Monday, May 30, 2011

Tiger, Tiger by Margaux Fragoso

Why this is one of the most terrifying books I have ever read...

   Margaux Fragoso's book is one of those memoirs that is so disturbing you forget it's not fiction. Tiger, Tiger tells of Margaux's relationship with Peter Curran, a man she met at a public pool when she was 7 years old. He was 51. Peter is a pedophile and he immediately becomes obsessed with young Margaux. With a mentally unstable mother and an abusive father, Margaux finds comfort in the positive attention that Peter gives her. At first, he treats her like a daughter, but then the spell is broken by their sexual relationship that slowly begins - and continues for nearly 15 years.
   Just to warn you, many of these scenes are sexually graphic and extremely disturbing. But Margaux's relationship with Peter is complicated. On one side, she can step outside of herself and see the problems and dangers with the situation, yet the abuse has gone on so long that she does not even really consider it to be abuse - it's just normal for her, which is truly heartbreaking.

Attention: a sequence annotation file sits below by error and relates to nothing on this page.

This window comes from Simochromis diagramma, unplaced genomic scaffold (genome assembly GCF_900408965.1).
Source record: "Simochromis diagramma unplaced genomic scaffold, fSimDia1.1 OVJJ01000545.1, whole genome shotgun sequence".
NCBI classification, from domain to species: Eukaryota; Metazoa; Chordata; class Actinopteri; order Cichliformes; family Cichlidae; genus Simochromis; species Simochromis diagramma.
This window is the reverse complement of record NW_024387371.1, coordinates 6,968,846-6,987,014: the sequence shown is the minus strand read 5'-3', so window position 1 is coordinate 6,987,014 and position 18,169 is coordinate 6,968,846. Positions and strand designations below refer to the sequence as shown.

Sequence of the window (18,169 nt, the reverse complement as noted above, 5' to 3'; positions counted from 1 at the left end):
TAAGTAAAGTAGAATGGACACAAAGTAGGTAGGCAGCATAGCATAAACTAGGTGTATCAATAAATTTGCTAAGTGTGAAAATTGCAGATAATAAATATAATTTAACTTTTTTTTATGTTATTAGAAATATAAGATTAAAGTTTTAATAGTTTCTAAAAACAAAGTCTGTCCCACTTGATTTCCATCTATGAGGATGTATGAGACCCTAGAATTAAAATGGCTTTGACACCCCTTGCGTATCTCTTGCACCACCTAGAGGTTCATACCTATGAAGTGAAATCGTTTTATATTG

If you can get past the troubling sexual nature of this book (which is very difficult), hopefully you will see how well-written it is. Fragoso balances unsettling imagery with beautiful prose. And by the end of this book, she has done something amazing - allowed the reader to sympathize with Peter. Most stories of abuse are clearly defined in black and white terms (good, bad, protagonist, antagonist), but Fragoso manages to capture the gray areas, where right and wrong somehow become less distinct.

   This book is not easy to read because of the intense imagery (I really had to put it down a few times to catch my breath), but Margaux Fragoso's bravery and talent in writing this memoir is truly remarkable.